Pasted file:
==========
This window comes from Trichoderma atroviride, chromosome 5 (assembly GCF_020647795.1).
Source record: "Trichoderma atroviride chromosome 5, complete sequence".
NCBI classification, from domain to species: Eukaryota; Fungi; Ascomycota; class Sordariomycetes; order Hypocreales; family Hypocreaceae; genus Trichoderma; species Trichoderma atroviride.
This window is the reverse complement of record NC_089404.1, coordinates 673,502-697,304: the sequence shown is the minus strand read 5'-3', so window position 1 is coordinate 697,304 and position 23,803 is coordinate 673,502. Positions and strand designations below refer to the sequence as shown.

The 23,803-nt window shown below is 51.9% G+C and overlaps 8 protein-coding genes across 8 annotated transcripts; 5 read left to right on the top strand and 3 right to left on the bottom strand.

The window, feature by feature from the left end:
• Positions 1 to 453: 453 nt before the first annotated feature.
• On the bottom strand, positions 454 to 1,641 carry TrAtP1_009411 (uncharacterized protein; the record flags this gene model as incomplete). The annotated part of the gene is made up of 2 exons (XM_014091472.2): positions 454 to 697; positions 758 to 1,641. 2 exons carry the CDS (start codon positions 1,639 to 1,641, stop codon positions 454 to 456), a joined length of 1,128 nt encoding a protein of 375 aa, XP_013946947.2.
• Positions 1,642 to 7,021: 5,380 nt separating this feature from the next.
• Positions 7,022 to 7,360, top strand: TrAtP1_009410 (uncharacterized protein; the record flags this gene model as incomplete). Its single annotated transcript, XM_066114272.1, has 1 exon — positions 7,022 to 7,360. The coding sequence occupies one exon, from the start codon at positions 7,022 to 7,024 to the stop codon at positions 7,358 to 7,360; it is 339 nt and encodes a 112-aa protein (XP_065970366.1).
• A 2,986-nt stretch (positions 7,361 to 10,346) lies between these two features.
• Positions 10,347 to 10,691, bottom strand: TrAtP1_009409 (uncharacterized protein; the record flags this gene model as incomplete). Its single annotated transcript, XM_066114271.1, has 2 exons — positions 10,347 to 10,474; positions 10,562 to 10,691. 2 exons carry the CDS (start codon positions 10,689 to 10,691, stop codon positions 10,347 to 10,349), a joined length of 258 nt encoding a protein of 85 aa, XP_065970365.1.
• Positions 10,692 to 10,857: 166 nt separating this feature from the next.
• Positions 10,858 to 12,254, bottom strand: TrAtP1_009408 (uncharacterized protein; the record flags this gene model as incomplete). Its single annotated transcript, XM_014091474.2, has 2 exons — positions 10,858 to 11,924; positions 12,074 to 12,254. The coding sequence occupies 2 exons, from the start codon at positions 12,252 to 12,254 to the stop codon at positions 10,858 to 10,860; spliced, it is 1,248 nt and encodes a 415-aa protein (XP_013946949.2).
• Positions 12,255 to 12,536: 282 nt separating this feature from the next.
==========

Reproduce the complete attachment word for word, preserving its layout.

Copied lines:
This window comes from Trichoderma atroviride, chromosome 5 (assembly GCF_020647795.1).
Source record: "Trichoderma atroviride chromosome 5, complete sequence".
NCBI classification, from domain to species: Eukaryota; Fungi; Ascomycota; class Sordariomycetes; order Hypocreales; family Hypocreaceae; genus Trichoderma; species Trichoderma atroviride.
This window is the reverse complement of record NC_089404.1, coordinates 673,502-697,304: the sequence shown is the minus strand read 5'-3', so window position 1 is coordinate 697,304 and position 23,803 is coordinate 673,502. Positions and strand designations below refer to the sequence as shown.

The 23,803-nt window shown below is 51.9% G+C and overlaps 8 protein-coding genes across 8 annotated transcripts; 5 read left to right on the top strand and 3 right to left on the bottom strand.

The window, feature by feature from the left end:
• Positions 1 to 453: 453 nt before the first annotated feature.
• On the bottom strand, positions 454 to 1,641 carry TrAtP1_009411 (uncharacterized protein; the record flags this gene model as incomplete). The annotated part of the gene is made up of 2 exons (XM_014091472.2): positions 454 to 697; positions 758 to 1,641. 2 exons carry the CDS (start codon positions 1,639 to 1,641, stop codon positions 454 to 456), a joined length of 1,128 nt encoding a protein of 375 aa, XP_013946947.2.
• Positions 1,642 to 7,021: 5,380 nt separating this feature from the next.
• Positions 7,022 to 7,360, top strand: TrAtP1_009410 (uncharacterized protein; the record flags this gene model as incomplete). Its single annotated transcript, XM_066114272.1, has 1 exon — positions 7,022 to 7,360. The coding sequence occupies one exon, from the start codon at positions 7,022 to 7,024 to the stop codon at positions 7,358 to 7,360; it is 339 nt and encodes a 112-aa protein (XP_065970366.1).
• A 2,986-nt stretch (positions 7,361 to 10,346) lies between these two features.
• Positions 10,347 to 10,691, bottom strand: TrAtP1_009409 (uncharacterized protein; the record flags this gene model as incomplete). Its single annotated transcript, XM_066114271.1, has 2 exons — positions 10,347 to 10,474; positions 10,562 to 10,691. 2 exons carry the CDS (start codon positions 10,689 to 10,691, stop codon positions 10,347 to 10,349), a joined length of 258 nt encoding a protein of 85 aa, XP_065970365.1.
• Positions 10,692 to 10,857: 166 nt separating this feature from the next.
• Positions 10,858 to 12,254, bottom strand: TrAtP1_009408 (uncharacterized protein; the record flags this gene model as incomplete). Its single annotated transcript, XM_014091474.2, has 2 exons — positions 10,858 to 11,924; positions 12,074 to 12,254. The coding sequence occupies 2 exons, from the start codon at positions 12,252 to 12,254 to the stop codon at positions 10,858 to 10,860; spliced, it is 1,248 nt and encodes a 415-aa protein (XP_013946949.2).
• Positions 12,255 to 12,536: 282 nt separating this feature from the next.